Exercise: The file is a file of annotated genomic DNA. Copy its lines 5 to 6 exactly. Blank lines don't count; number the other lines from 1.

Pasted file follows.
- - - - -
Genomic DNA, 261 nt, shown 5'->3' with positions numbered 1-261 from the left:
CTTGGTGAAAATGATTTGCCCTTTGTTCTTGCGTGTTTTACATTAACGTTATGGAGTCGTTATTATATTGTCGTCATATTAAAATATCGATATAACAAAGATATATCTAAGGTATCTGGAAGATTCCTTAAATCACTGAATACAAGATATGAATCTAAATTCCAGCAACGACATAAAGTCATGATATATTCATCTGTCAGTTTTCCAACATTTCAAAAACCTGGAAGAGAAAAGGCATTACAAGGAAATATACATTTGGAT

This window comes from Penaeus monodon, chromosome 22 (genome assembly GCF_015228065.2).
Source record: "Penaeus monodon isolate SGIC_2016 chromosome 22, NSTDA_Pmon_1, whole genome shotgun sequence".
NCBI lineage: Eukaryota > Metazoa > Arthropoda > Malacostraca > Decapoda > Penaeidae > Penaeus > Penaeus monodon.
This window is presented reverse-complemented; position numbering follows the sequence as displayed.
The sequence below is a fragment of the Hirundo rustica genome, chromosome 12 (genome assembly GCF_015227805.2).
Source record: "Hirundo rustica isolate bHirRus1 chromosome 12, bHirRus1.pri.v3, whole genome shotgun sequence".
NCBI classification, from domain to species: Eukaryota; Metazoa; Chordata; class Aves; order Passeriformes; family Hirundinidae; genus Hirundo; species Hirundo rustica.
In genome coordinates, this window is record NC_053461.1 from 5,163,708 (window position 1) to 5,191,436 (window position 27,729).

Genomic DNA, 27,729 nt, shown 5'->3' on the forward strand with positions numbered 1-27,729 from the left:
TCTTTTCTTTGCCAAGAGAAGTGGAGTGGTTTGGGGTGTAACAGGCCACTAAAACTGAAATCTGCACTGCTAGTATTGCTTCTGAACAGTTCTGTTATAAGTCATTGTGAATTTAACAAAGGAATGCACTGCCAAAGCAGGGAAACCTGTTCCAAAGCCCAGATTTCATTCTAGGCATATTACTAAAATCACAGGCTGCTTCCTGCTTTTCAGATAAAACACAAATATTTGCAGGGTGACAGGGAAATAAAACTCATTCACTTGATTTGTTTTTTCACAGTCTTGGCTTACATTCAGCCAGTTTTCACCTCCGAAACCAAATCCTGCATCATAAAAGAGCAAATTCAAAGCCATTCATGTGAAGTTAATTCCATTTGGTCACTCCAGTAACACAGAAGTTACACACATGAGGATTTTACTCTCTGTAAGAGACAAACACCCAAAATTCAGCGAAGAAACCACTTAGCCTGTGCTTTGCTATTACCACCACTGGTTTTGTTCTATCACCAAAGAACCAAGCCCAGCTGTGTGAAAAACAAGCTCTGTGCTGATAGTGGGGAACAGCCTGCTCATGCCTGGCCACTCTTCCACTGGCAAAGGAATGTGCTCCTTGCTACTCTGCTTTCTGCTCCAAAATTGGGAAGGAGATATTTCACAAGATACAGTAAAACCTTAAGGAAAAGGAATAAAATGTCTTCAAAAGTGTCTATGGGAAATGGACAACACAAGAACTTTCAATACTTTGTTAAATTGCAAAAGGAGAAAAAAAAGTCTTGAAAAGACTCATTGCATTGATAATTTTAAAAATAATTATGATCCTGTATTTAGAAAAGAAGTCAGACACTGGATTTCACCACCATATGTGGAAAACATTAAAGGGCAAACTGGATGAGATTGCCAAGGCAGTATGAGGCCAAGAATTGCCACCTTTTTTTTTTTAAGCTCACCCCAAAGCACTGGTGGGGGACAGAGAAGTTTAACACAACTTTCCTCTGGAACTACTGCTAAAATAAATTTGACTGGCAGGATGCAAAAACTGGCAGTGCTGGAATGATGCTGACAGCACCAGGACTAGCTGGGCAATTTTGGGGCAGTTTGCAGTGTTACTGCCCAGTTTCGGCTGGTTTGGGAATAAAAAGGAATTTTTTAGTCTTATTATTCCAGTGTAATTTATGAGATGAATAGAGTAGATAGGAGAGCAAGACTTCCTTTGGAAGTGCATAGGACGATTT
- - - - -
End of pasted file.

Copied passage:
NCBI lineage: Eukaryota > Metazoa > Arthropoda > Malacostraca > Decapoda > Penaeidae > Penaeus > Penaeus monodon.
This window is presented reverse-complemented; position numbering follows the sequence as displayed.